If you don’t get it treated, your gallbladder can become gangrenous and even perforate. Sometimes, if the gallstone is large and erodes its way into your small bowel, the gallstone can block the small bowel. This is known as “gallstone ileus”.

If your gallstones are small, they may pass into the common bile duct. There, they may obstruct the common bile duct and block the flow of bile from the liver into the small bowel. This causes jaundice where your skin and eyes turn yellow and your stools may become pale and float.  Jaundice is always potentially serious and if you have jaundice, you should see a doctor immediately.

If the obstructed bile becomes infected, you will develop a high fever with the jaundice. This could lead to septicaemia (infection in the bloodstream) which is a serious and dangerous condition.

If the stone gets stuck at the lower end of the common bile duct close to the pancreatic duct, the surrounding inflammation could block the pancreatic duct as well leading to a condition called acute pancreatitis. Acute pancreatitis is a serious disease that can result in multi organ failure and death.

Will Large Gallstones Cause More Problems Than Small Gallstones?

Size is NOT the cause of the severity of pain from having gallstones. Large stones tend to cause inflammation and block the gall bladder. Small stones slip out but are more likely to get stuck at the common bile duct causing jaundice.

Pain caused by gallstones can be severe – some patients report that it is the worst pain they have ever had.

I Suspect I Might Have Gallstones. What Do I Do?

If you think you may have gallstones, contact me and I can arrange for you to take some tests such as an ultrasound scan of the abdomen and some blood tests. You may also have your abdomen scanned.

I Have Gallstones. What Should I Do Now?

If your gallstones are causing symptoms, I recommend that you remove them, together with the gallbladder. This can be done with keyhole surgery and it is specifically called laparoscopic cholecystectomy.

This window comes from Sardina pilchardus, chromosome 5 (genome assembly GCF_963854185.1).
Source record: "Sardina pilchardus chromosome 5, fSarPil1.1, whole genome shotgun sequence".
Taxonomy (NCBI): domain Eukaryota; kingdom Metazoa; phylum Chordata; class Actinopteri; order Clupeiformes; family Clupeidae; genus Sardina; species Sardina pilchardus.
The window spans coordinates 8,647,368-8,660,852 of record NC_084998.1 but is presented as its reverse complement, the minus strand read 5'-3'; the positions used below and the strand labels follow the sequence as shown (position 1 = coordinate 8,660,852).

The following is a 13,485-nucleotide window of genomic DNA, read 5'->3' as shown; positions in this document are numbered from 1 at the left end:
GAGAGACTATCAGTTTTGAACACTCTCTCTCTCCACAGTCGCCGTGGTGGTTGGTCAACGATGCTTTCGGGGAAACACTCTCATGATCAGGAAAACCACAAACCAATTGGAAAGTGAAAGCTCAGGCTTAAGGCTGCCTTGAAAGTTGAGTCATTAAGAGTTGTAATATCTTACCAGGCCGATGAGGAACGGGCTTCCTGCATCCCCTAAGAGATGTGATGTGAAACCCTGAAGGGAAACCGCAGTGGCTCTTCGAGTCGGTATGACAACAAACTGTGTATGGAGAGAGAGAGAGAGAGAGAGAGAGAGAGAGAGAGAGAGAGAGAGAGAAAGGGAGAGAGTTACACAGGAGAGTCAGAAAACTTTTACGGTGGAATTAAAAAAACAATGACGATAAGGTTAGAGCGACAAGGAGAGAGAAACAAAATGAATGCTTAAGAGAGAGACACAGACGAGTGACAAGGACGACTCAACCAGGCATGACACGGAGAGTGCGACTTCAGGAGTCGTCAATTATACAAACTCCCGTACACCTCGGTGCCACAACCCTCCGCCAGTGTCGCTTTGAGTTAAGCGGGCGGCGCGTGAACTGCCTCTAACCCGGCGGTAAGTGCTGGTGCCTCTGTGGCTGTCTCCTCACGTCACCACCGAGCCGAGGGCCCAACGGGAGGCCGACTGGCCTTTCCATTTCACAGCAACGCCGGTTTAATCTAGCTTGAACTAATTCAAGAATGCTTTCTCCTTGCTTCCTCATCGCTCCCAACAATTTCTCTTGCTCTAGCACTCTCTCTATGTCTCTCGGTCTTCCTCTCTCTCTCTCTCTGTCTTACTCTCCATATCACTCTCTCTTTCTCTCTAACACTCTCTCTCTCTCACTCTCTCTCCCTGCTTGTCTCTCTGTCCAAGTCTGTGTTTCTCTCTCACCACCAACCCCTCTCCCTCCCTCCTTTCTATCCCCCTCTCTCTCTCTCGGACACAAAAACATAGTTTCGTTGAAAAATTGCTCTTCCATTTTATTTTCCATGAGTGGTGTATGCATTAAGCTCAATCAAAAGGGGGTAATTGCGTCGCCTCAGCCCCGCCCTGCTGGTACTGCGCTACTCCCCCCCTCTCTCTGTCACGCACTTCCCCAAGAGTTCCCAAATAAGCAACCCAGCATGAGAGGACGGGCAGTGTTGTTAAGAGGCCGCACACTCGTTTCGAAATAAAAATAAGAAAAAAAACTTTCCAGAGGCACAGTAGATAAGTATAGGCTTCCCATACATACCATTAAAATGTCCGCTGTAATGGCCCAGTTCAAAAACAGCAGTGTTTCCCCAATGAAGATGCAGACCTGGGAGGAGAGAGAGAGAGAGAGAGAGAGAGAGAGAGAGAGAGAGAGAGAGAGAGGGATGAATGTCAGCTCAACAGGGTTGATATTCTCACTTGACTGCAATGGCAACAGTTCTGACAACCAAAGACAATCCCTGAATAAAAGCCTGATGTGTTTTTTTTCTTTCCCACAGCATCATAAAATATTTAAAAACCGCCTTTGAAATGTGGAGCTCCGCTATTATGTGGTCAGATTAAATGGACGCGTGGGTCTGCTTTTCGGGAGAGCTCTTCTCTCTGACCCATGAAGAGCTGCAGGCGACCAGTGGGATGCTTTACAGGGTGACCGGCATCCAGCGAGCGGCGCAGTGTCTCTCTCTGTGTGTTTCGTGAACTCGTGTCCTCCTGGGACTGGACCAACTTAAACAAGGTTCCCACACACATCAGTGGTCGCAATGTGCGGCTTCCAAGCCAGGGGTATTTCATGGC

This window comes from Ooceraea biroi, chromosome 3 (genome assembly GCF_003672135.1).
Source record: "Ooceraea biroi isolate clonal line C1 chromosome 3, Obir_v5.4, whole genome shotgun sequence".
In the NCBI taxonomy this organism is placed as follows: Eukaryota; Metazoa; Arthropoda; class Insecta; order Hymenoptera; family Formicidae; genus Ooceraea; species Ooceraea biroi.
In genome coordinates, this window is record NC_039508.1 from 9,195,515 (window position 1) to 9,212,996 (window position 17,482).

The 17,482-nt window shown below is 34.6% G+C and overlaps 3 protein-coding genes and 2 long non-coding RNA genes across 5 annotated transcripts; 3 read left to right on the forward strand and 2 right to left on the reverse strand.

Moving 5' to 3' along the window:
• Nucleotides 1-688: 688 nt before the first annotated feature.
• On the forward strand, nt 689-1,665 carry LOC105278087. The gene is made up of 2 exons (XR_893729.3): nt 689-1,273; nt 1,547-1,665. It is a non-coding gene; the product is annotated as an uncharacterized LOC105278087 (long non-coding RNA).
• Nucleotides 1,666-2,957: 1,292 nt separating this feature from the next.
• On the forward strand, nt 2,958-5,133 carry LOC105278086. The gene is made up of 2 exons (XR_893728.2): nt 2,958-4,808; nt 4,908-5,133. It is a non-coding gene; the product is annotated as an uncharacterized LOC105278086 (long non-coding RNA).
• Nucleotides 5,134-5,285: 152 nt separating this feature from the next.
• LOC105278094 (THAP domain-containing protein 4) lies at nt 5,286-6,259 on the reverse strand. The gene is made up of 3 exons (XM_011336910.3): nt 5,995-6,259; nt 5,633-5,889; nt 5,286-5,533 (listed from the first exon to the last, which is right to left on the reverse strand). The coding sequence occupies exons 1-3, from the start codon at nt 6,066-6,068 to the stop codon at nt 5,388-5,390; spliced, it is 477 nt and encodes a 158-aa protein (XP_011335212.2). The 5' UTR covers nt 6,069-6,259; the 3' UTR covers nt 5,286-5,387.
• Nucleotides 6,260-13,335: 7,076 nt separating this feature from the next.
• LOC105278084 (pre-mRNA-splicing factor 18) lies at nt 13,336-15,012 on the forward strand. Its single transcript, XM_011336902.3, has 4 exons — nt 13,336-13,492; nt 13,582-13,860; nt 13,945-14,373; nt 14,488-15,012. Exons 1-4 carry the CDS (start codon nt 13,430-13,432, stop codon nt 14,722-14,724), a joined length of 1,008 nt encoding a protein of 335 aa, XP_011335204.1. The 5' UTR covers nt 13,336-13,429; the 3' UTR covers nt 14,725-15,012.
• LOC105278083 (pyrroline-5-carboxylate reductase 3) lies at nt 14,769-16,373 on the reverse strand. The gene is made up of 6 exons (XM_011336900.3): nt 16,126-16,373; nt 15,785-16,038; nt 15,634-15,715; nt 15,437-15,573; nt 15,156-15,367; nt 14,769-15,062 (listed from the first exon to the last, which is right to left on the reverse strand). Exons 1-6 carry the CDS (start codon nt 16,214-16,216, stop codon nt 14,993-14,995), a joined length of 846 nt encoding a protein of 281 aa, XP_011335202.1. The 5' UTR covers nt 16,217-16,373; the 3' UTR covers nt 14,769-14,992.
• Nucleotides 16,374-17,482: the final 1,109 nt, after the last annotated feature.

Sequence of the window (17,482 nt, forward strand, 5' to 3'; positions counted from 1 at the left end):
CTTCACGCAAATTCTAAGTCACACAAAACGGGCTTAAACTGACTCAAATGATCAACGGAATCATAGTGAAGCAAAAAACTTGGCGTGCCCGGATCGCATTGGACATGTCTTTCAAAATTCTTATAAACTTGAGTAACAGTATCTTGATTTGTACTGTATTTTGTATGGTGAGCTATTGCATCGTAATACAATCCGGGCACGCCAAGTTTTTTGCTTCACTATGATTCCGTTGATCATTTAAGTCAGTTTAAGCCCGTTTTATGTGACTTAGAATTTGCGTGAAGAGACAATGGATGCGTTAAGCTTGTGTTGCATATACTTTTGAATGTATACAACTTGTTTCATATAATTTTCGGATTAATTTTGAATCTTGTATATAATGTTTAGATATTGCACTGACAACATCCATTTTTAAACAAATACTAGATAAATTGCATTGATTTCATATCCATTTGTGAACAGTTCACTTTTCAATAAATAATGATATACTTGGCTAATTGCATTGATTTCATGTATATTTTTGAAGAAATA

91% of all my patients’ gallbladder operations are done this way.

You’ll be assessed (with additional tests or procedures) before we progress to surgery. If your gallstones have already caused acute pancreatitis, we may want to let the inflammation in the pancreas settle down before surgery.

Why Can’t We Remove Just The Gallstones?
Why Must We Remove The Gallbladder Too?

The stones are inanimate and sit in the gallbladder or bile ducts. They do not become painful by themselves (because they have no nerve supply) but they cause the gallbladder to become painful. Removing just the stones therefore may not get rid of the problem. Besides, the gallbladder is the stone factory – picking out the stones and leaving the factory behind is inviting further trouble in future when more stones form!

Sometimes there are hundreds of tiny gallstones like sand. It is impossible to pick these up one by one. If stones spill out and fall between the loops of your small bowel, it becomes difficult to find and remove all the stones.

Based on these reasons, if you have gallstones, the recommended (as well as recognised and accepted) treatment is to remove the entire gallbladder with the stones inside using a method we call laparoscopic cholecystectomy.

Will I Still Be Able To Live Healthily Without A Gallbladder?

After we remove the gallbladder, you will still be able to eat and digest food normally, including fatty food (though of course too much fat is also not good for the heart amongst other things!). You do not need to restrict your diet or activity.

The gallbladder does not produce bile – that is produced by the liver. It merely stores and concentrates the bile. Like the appendix, it is present in your body but it is not 100% needed.

Some patients may notice their stools become softer after their gallbladder operation. In general, if done properly, you will have very few problems after gallbladder removal.

Can We Dissolve Gallstones With Medication?

This won’t work on all types of gallstones. Medication works best if you have cholesterol stones. Even so, medication does take a longer time to work and it is hardly ever used now to treat gallstones.

Gallstones And Gangrenous Gallbladder

From time to time I will share some of my more difficult cases so that you understand what happens during surgery.

The case below involved a Chinese man in his 60s who suffered from gallstones and an inflamed gallbladder.

Mr C, a 61 year old Chinese man came to see me with right upper abdominal pain and high fever. When I did an ultrasound scan of the abdomen, I noted that the scan showed large gallstones and an inflamed gall bladder.

An inflamed gallbladder

After a careful preoperative assessment, I advised him that he needed a laparoscopic cholecystectomy.

During the operation, the gallbladder was badly inflamed and had started to become gangrenous. What made it more challenging was that the gallbladder was stuck to the surrounding tissues making surgery difficult.

The gallbladder wall oozed pus and we found a fairly large gallstone jammed into the neck of the gall bladder!

While it was rather challenging, we finally managed to carefully dissect and remove the gallbladder laparoscopically without conversion to an open procedure. This is always good news for the patient as laparascopic surgery possesses many more benefits compared to open surgery.

I am happy to report the laparoscopic surgery did Mr C a world of good. He recovered well from his operation without any complications.